The Trump campaign decided to ruffle some feathers Wednesday with the horribly-biased New York Times, announcing that it was suing the paper for having “knowingly published false and defamatory statements of and concerning” President Trump and the campaign following “a systematic pattern of bias.”
The topic? Russia, of course!
While unrelated (and differing in the fact that the President was a public figure), the move comes a month and a half after Covington Catholic High School student Nicholas Sandmann reached a settlement with CNN following their heinous coverage of Sandmann and his classmates in January 2019 on the National Mall.
Filed with the New York State Supreme Court, the blistering eight-page suit centers on a March 27, 2019 column by former Times editor Max Frankel that alleged that the campaign had formally colluded with Russia thanks to an “overarching deal” to “help in the campaign against Hillary Clinton” in exchange for “a new pro-Russian foreign policy[.]”
Based on what the suit claims was “malicious motive” and having “acted with disregard for the truth,” the suit demanded not only a jury trial and five relief requests, including but not limited to “[c]ompensatory damages in the millions of damages, according to proof.”
The suit cited one passage in particular as having crossed the line (click “expand”):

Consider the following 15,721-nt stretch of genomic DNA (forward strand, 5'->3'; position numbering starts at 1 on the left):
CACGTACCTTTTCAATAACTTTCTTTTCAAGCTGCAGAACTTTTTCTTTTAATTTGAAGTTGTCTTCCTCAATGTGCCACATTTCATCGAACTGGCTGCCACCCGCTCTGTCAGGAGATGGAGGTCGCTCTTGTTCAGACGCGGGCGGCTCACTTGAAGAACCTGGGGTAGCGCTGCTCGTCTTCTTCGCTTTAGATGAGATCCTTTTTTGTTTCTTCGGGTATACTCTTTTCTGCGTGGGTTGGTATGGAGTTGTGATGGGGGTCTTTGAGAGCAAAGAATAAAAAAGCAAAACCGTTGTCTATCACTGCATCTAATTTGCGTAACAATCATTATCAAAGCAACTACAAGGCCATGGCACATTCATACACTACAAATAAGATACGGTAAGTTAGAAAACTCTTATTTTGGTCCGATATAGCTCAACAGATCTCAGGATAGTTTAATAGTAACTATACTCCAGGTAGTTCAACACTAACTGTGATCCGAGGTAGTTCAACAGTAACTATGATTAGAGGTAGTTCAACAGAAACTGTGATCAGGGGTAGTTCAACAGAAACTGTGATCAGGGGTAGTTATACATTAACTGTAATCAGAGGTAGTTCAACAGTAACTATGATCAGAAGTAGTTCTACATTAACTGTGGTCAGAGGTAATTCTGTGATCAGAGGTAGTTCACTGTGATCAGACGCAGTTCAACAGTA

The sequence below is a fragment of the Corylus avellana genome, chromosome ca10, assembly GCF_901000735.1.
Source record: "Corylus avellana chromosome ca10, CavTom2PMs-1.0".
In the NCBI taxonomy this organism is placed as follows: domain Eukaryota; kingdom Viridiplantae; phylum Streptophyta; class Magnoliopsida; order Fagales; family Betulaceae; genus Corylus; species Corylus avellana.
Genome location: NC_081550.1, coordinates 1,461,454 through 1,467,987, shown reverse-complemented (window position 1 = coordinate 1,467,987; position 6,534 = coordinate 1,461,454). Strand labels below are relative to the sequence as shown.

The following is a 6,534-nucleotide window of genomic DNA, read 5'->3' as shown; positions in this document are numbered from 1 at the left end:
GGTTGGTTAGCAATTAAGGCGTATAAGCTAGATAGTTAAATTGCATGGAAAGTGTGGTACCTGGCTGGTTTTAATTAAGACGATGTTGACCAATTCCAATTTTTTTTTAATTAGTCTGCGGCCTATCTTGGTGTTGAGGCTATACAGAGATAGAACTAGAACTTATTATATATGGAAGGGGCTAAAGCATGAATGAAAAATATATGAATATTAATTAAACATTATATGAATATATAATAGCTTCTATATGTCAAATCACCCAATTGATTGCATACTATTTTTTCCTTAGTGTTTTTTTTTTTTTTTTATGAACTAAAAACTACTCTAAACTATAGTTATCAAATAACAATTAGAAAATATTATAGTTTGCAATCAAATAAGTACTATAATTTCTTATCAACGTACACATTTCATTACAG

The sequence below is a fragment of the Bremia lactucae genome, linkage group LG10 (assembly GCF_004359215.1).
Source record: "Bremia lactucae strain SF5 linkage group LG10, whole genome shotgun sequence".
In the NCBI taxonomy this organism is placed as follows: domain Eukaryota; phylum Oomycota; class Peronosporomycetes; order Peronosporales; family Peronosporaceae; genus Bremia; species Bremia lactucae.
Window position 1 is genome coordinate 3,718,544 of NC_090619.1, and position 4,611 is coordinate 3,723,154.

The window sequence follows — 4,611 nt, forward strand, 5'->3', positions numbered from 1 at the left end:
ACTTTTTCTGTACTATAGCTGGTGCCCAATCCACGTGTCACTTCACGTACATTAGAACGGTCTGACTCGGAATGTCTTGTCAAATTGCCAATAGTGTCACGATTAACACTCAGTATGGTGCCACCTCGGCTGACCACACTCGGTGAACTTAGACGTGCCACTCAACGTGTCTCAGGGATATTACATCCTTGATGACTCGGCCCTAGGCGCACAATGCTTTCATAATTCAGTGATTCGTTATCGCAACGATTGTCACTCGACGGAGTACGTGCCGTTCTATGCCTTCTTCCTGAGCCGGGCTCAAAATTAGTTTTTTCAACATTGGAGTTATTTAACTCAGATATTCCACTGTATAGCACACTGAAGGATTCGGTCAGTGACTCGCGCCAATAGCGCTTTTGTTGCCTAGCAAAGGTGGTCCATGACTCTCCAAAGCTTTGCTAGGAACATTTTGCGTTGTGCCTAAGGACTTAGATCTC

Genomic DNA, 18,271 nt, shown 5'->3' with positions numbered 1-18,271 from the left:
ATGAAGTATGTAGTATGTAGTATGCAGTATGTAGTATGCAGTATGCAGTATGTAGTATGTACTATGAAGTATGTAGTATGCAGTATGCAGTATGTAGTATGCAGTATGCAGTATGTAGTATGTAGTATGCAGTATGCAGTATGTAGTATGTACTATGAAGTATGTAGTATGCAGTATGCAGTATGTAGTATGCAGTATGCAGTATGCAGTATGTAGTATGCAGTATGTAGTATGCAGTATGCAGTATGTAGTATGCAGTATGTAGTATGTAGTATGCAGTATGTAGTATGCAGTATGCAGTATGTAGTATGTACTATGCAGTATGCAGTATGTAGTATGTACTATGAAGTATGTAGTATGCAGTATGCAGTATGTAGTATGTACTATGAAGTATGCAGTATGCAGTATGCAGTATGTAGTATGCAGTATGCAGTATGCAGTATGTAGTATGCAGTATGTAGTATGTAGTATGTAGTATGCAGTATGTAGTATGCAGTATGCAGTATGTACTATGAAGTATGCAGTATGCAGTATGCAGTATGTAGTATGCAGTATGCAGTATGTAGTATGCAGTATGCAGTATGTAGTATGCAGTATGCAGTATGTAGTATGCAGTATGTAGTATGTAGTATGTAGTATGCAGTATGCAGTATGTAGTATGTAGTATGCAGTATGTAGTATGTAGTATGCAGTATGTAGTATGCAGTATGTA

On or about March 27, 2019, The Times published an article by Max Frankel entitled “The Real Trump-Russia Quid Pro Quo” (the “Defamatory Article”), which claims, among other things, that “There was no need for detailed electoral collusion between the Trump campaign and Vladimir Putin’s oligarchy because they had an overarching deal: the quid of help in the campaign against Hillary Clinton for the quo of a new pro-Russian foreign policy, starting with relief from the Obama administration’s burdensome economic sanctions. The Trumpites knew about the quid and held out the prospect of the quo.” On information and belief, The Times published the Defamatory Article in The Times’ print and online editions.
With that said, the filing noted that, based on both the Mueller Report and “The Times’ own previous reporting,” the campaign argued that those things alone “confirmed the falsity of these statements” and yet they “published these statements anyway, knowing them to be false, and knowing it would misinform and mislead its own readers, because of The Times’ extreme bias against and animosity toward the Campaign.”
The filing also made clear the obvious, which was that, as the Mueller Report concluded, there was “no conspiracy,” “quid pro quo or deal between the Campaign and Russia, or anyone connected with them either” (though the press have still tried to argue otherwise).